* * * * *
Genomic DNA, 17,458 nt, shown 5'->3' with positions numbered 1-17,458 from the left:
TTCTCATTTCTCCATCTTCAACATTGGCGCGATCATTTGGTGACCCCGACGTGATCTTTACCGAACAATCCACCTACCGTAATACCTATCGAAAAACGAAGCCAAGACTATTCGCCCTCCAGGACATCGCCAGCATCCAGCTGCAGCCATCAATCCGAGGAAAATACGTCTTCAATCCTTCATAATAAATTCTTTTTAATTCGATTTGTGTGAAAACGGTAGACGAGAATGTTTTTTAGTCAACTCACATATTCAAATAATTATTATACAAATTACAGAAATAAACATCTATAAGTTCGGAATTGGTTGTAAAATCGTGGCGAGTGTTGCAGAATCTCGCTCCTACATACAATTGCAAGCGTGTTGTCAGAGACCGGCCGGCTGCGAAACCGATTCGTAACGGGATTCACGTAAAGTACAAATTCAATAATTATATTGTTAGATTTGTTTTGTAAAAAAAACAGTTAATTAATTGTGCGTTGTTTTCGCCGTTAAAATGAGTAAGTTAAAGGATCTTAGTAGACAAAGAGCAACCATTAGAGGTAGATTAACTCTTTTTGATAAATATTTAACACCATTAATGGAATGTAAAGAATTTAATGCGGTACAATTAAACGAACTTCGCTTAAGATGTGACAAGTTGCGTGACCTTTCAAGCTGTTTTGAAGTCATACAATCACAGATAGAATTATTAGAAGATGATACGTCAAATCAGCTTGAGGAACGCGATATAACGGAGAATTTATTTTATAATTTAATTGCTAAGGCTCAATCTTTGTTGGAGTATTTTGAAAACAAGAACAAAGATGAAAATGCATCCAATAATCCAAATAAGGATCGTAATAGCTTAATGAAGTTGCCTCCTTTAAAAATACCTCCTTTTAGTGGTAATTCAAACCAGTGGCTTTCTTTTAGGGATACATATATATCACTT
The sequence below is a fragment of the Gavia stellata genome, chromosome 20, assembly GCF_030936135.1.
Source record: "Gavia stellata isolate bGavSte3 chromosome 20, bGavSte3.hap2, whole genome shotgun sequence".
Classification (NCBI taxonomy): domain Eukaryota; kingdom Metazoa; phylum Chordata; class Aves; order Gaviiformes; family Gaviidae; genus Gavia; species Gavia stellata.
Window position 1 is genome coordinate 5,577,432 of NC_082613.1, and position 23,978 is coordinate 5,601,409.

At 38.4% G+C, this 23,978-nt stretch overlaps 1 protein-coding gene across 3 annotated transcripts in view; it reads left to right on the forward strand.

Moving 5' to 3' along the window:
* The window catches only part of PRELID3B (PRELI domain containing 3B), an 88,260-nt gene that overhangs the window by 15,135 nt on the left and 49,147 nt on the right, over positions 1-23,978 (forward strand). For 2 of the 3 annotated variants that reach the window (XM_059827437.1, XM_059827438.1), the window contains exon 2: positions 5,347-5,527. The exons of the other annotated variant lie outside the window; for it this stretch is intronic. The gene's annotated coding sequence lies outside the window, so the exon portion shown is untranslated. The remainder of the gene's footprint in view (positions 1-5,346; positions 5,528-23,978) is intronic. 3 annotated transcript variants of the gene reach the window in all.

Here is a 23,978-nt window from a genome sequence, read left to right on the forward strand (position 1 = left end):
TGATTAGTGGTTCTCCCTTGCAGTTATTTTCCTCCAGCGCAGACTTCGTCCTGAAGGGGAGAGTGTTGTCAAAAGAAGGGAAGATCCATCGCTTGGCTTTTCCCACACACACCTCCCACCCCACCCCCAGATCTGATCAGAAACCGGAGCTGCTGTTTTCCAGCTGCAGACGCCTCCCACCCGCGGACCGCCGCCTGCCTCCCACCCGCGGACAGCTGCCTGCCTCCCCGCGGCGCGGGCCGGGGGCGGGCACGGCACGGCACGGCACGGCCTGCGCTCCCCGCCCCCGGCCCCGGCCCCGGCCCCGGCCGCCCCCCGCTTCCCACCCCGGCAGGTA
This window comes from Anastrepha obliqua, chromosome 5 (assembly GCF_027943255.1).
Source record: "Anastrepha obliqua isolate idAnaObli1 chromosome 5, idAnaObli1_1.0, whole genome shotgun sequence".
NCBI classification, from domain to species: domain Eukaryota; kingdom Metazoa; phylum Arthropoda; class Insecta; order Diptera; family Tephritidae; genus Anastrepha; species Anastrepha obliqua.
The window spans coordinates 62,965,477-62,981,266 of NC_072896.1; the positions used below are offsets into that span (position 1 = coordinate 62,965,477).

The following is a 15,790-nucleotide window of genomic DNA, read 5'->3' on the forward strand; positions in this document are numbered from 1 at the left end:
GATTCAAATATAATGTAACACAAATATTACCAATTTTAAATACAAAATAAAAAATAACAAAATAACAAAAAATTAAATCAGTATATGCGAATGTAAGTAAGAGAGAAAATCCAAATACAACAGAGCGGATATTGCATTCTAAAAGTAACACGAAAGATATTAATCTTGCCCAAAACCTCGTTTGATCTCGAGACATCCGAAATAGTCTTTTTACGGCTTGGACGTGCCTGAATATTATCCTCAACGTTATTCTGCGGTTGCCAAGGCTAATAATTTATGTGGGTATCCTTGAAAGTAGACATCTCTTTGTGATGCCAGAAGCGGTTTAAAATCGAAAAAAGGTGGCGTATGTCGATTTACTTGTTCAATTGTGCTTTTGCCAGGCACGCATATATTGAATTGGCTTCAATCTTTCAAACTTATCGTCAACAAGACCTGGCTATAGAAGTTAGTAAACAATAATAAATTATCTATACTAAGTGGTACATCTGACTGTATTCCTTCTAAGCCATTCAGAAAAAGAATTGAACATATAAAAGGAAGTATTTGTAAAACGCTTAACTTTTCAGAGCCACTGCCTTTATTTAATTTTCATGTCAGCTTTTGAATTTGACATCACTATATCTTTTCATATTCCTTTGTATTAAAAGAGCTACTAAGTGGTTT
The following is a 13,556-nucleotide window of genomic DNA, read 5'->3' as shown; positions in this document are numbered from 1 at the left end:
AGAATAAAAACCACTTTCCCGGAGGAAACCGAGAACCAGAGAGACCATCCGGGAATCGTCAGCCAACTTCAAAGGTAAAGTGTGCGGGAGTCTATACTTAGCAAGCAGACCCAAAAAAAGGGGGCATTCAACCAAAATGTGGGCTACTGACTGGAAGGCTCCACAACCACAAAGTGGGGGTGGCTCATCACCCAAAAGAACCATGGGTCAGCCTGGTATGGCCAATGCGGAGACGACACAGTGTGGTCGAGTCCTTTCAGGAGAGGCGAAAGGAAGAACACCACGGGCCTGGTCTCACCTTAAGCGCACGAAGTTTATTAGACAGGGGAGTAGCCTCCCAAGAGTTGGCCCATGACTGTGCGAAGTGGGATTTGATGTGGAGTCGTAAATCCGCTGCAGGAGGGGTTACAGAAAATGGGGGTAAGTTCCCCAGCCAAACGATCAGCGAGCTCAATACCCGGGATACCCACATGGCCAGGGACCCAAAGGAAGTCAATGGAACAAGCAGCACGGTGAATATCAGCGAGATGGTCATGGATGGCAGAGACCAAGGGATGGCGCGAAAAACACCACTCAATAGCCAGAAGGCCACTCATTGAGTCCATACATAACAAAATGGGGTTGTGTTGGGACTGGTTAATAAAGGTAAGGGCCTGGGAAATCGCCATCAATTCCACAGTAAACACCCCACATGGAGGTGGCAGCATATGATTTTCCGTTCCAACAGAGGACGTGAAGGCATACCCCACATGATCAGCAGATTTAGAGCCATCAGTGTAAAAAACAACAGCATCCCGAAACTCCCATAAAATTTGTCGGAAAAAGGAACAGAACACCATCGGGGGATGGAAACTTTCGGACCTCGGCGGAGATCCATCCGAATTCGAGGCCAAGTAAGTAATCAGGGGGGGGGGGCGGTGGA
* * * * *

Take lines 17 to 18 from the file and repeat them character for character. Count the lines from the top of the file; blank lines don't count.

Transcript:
GATTCAAATATAATGTAACACAAATATTACCAATTTTAAATACAAAATAAAAAATAACAAAATAACAAAAAATTAAATCAGTATATGCGAATGTAAGTAAGAGAGAAAATCCAAATACAACAGAGCGGATATTGCATTCTAAAAGTAACACGAAAGATATTAATCTTGCCCAAAACCTCGTTTGATCTCGAGACATCCGAAATAGTCTTTTTACGGCTTGGACGTGCCTGAATATTATCCTCAACGTTATTCTGCGGTTGCCAAGGCTAATAATTTATGTGGGTATCCTTGAAAGTAGACATCTCTTTGTGATGCCAGAAGCGGTTTAAAATCGAAAAAAGGTGGCGTATGTCGATTTACTTGTTCAATTGTGCTTTTGCCAGGCACGCATATATTGAATTGGCTTCAATCTTTCAAACTTATCGTCAACAAGACCTGGCTATAGAAGTTAGTAAACAATAATAAATTATCTATACTAAGTGGTACATCTGACTGTATTCCTTCTAAGCCATTCAGAAAAAGAATTGAACATATAAAAGGAAGTATTTGTAAAACGCTTAACTTTTCAGAGCCACTGCCTTTATTTAATTTTCATGTCAGCTTTTGAATTTGACATCACTATATCTTTTCATATTCCTTTGTATTAAAAGAGCTACTAAGTGGTTT
The following is a 13,556-nucleotide window of genomic DNA, read 5'->3' as shown; positions in this document are numbered from 1 at the left end: